I've been tasked with solving a problem that feels like it might be a good fit for a GPU, although I could be wrong...
We have a data acquisition card that generates nearly 8Gb/sec, typically in the form of a 240kb "record" (60,000 x 32-bit values) every 30 microseconds. A data acquisition "run" can last for a few milliseconds, or for many seconds. The DA card supports peer-to-peer transfer, so my initial thought is to write the records straight to graphics card memory where they can be processed by the GPU. The card is a Radeon Pro WX7100. (The above is our "ideal" throughput, but this can be reduced if it's likely to be too much for the PCI bus or GPU. We could drop the frequency to every 60us or even 120us).
The data processing will involve extracting certain sections of the record that we are interested in (typically 10-20% of the overall record). To do this we would need to pass the GPU a series of "from & to" ranges, specifying which sections of the record we want to look at (e.g. "50-175", "1675-1920", "5700-5780", etc). Within each section we then want to do a simple peak detect, returning details of each found peak back to the host program (peak height, width, etc). The number of ranges will vary (anything from 1 to 20), and will differ in width.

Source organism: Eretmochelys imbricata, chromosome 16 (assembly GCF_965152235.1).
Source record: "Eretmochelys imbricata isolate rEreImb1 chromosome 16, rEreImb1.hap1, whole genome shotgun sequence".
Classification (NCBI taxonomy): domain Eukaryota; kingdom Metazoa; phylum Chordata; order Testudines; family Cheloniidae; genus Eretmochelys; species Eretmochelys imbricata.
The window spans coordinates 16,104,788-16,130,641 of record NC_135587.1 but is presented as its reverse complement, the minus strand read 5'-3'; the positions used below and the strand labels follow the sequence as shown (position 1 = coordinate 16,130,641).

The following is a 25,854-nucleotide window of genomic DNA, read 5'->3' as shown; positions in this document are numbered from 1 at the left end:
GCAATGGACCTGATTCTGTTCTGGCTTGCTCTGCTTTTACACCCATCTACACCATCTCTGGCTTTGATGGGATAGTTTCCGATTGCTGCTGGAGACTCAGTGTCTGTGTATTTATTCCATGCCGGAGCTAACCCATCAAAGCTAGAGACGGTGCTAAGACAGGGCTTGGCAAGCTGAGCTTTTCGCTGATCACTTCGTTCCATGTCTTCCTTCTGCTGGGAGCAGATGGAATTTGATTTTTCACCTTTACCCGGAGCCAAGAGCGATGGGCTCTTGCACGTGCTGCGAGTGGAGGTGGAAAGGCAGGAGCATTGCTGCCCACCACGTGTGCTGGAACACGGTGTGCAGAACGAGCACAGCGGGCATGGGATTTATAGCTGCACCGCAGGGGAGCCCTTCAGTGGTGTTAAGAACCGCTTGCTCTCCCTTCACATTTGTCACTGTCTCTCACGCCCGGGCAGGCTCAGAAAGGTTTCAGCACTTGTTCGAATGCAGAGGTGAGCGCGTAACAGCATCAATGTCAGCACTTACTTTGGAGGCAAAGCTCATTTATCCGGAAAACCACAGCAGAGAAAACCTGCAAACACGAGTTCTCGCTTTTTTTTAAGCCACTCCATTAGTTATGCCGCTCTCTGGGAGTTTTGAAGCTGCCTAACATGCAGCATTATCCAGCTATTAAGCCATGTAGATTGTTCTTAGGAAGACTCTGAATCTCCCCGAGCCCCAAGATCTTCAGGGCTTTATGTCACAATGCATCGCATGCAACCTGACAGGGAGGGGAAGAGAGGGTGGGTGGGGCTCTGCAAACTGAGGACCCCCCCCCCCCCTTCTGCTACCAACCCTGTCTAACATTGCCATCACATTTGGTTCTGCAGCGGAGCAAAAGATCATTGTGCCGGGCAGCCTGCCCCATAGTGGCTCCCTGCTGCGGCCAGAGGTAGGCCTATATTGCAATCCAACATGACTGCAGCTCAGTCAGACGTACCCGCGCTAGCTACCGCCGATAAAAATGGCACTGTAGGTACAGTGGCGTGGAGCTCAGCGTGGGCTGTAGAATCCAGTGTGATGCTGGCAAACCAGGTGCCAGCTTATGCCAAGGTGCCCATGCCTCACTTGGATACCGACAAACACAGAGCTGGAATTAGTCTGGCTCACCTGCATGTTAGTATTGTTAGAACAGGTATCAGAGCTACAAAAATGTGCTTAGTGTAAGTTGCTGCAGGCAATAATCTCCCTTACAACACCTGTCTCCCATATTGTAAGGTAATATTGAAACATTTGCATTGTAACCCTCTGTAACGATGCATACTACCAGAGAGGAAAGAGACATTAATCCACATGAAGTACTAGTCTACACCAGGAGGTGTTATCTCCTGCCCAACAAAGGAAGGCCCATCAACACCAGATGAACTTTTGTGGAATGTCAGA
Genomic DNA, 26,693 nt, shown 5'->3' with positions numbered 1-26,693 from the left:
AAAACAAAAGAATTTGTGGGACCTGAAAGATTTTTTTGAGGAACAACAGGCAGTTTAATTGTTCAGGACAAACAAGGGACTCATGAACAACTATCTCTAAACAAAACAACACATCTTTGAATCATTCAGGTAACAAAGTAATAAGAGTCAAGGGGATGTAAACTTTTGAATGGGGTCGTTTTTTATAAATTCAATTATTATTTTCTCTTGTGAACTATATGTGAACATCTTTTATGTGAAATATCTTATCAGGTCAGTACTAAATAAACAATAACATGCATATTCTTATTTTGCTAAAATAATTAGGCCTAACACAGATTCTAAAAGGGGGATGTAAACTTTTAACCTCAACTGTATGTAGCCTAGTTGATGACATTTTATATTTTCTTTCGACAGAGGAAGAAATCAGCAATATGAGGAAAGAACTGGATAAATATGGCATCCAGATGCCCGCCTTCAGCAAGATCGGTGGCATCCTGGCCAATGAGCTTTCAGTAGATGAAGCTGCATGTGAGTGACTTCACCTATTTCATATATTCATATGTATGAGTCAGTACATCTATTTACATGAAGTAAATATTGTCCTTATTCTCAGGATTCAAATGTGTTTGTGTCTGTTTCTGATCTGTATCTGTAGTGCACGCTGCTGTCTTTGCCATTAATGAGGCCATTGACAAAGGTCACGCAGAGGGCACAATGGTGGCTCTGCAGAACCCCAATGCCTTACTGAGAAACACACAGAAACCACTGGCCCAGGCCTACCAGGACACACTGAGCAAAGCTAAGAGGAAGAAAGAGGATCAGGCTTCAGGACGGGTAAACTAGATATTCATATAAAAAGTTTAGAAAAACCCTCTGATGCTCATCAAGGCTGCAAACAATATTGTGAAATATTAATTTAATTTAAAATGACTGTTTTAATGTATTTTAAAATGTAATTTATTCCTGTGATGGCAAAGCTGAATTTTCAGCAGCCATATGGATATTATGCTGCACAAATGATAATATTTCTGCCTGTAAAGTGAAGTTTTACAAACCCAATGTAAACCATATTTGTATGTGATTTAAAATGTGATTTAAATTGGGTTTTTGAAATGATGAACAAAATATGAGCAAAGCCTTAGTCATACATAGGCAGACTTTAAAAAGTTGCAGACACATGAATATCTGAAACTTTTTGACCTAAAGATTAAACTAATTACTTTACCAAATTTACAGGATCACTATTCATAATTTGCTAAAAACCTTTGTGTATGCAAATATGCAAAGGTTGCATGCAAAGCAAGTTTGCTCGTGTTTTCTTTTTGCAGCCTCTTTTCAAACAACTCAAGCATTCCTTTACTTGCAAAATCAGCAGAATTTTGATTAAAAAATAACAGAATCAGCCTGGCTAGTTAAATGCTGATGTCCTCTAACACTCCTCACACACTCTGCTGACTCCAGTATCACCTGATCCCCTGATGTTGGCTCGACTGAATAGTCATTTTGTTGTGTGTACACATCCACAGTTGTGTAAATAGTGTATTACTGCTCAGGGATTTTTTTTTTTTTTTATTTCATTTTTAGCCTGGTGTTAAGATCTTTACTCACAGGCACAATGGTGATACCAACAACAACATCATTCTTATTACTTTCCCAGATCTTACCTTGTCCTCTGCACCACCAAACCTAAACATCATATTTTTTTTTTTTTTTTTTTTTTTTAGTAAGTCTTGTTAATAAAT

The upshot is that I'm looking for some (lots of) pointers on where to begin with this. It's totally different from the textbook samples that just run a kernel to add two arrays together, which is the limit of my OpenCL/Cuda knowledge!
Would I still run a kernel to achieve all this? I presume it would have to run indefinitely (while the DA card is acquiring) until stopped by the host program?
How does the kernel know when a new record has "arrived" in memory?
Once the kernel has processed a record, how would it pass all of the peak details back to the "host" program, before moving on to the next record?
Is this even feasible, or suitable for GPU processing?
Thanks in advance